If you are looking for an easy-to-use, beautifully illustrated field guide that will help you identify the most common North American trees, then look no further. What Tree is That?published in 2009 by the Arbor Day Foundation is the book for you!  The keyed guide starts out by defining the words you need to know (alter­nate, deciduous, pinnate, etc.) to identify a tree. Next, the guide leads you through a series of simple, well-defined ques­tions about the leaves, bark, or fruit of the tree in question. Each answer leads to another question until the tree is identified. The 250 entries in the guide include a realistic, color illustration of the tree’s leaves or needles with their cones, flowers, or nuts, as well as the tree’s common name, scientific name, and the hardiness zone where the tree grows. The 8.5″x4″ field guide also has a 7″ ruler printed on its water-resistant cover for measuring leaves and petioles!  —LY

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Keepers of  the Trees

Keepers of the Trees by Ann Linnea is a book describing 14 people across America who do various projects with or about trees. Planting, pruning, carving, careful timbering and organizing communities are topics included. It’s inspiring to read about people who make a difference in the world of trees. There’s a section on the individuals working on woolly adelgids in the Smokies. The Big Tree Hunter, Will Blozan is an acquaintance of mine. The writing is at times long winded, but you can pick the book up from the Tree Steward library at DOF. I’m donating a copy. I feel like we have a book’s worth of tree experts and keepers here in the Charlottesville area that I’ve listened to through Tree Stewards! -RH

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The Wild Trees

The Wild Trees is a book all tree lovers should read. It is a page turner. It straddles nonfiction and fiction by not only having fascinating information about the natural world, but also character development, describing heroes among the living! Steve Sillett and friends explore a surprising frontier with new technology, and discover life in the tallest treetops. Richard Preston, the author, learned how to use tree climbing gear and participated in the adventure. This can only be topped by our own Nick Nichols photographing some of the same trees for National Geographic afterwards. -RH

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6000 Years Up the Garden Path

Six Thousand Years Up the Garden Path; An Exceptional Journey is a new book that all gardeners should read. It is written by Ian Robertson who is a local landscaper, scholar and witty individual and the book shows all his skills. The garden history starts 4000 BCE in Mesoptamia home of modern day Iraq, between the Tigris and Euphrates rivers. He next describes gardening in Egypt, Crete, Greece and Italy. The hanging gardens of Babylon were built by King Nebuchadnezzar II (604-562 BCE) for his wife. The development of gardens in England and Europe are described. The development of gardening in the United States and the landscapers who made significant contributions are discussed. The best known gardens in this country are described. I found his discussions of the personalities of the famous gardeners of the world very informative and interesting. Ian concludes with discussions of his favorite gardens in this country, Europe and England. This is a great book. -JYG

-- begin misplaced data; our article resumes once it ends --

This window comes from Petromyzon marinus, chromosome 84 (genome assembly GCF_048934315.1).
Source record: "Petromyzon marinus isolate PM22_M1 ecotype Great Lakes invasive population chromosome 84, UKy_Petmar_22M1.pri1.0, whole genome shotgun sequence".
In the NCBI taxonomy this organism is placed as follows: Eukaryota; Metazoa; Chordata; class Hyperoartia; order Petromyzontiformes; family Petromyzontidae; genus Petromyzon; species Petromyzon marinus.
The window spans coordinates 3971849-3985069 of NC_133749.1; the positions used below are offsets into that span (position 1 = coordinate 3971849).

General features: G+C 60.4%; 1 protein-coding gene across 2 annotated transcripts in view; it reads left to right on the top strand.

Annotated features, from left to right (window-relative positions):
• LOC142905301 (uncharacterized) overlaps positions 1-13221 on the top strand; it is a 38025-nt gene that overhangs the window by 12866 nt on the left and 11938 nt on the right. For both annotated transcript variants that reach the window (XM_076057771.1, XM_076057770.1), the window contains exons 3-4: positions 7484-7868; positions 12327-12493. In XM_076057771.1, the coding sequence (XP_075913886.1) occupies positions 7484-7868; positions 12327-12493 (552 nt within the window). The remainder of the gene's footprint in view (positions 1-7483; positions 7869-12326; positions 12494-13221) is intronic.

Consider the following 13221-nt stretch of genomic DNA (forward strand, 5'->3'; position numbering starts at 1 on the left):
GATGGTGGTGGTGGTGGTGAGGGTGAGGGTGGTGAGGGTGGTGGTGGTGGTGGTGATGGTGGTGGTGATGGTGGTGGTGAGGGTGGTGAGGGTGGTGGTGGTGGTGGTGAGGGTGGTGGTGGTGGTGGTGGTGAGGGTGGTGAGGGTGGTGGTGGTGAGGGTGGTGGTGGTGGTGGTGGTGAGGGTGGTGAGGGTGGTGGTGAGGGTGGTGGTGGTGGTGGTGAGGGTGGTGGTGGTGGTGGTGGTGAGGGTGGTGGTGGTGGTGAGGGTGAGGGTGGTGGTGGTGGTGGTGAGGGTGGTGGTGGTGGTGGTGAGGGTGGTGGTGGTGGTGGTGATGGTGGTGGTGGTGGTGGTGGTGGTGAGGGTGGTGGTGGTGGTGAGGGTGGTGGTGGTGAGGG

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Teaching the Trees from Lessons of the Forest

Joan Maloof’s first book is a testament to trees. Her passion, and ours, can be recognized in the dedication of this small gem, “For all humans who speak up to defend the living things that have no voice,” as well as her first sentence “I am trusting that you love trees.” This is a person who cares deeply about trees. But it is also a story about the ecological web of life—the plant, animal, bird and insect communities that surround these trees and assure their survival. Joan Maloof is a professor of biology and environmental studies at Salisbury University in Maryland. In this book she has managed to successfully combine her love of science with pure poetry regarding all things arboreal, resulting in a very eloquent and enjoyable book. After a general introduction to Treehugging 101, Ms Maloof brings us to a number of individual species of trees on a personal, perhaps even spiritual level, by dedicating a chapter to each of the better known deciduous and conifer trees of the eastern forest. There are a number of old friends you will be glad to visit and view perhaps through a new perspective, learn new details about, or just enjoy through your own familiarity with and knowledge of these trees. (The University of Georgia Press, 2005)―MM
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The Brother Gardeners

The Brother Gardeners by Andrea Wulf is a delightful account of eighteenth-century gardeners who lusted for new species to add to their gardens.  For all gardeners, but especially the English, botany was the buzz word of this period. This fascinating book is wonderfully readable, offering us portraits of those botanists who shaped the society. Read about John Bartram of Philadelphia who started a lucrative plant business with Peter Collinson, an avid English gardener. Bartram sent him seeds, nuts and saplings of species unknown to Europeans,  such as tulip poplar, Eastern hemlock, maples, scarlet oak, dogwood, and redbud, to name a few. Learn about the arrogant but brilliant Carl Linnaeus who described his classification technique as a harmless sexual system. And then there’s the exciting account of the Endeavour’s trip to South America, Tahiti and on to Australia to discover new plants. A lively read that offers a good look at horticultural history. Illustrated. 354 pp. Alfred A. Knopf. $35  -RS
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History of the Montpelier Landmark Forest: Human Disturbance and Forest Recovery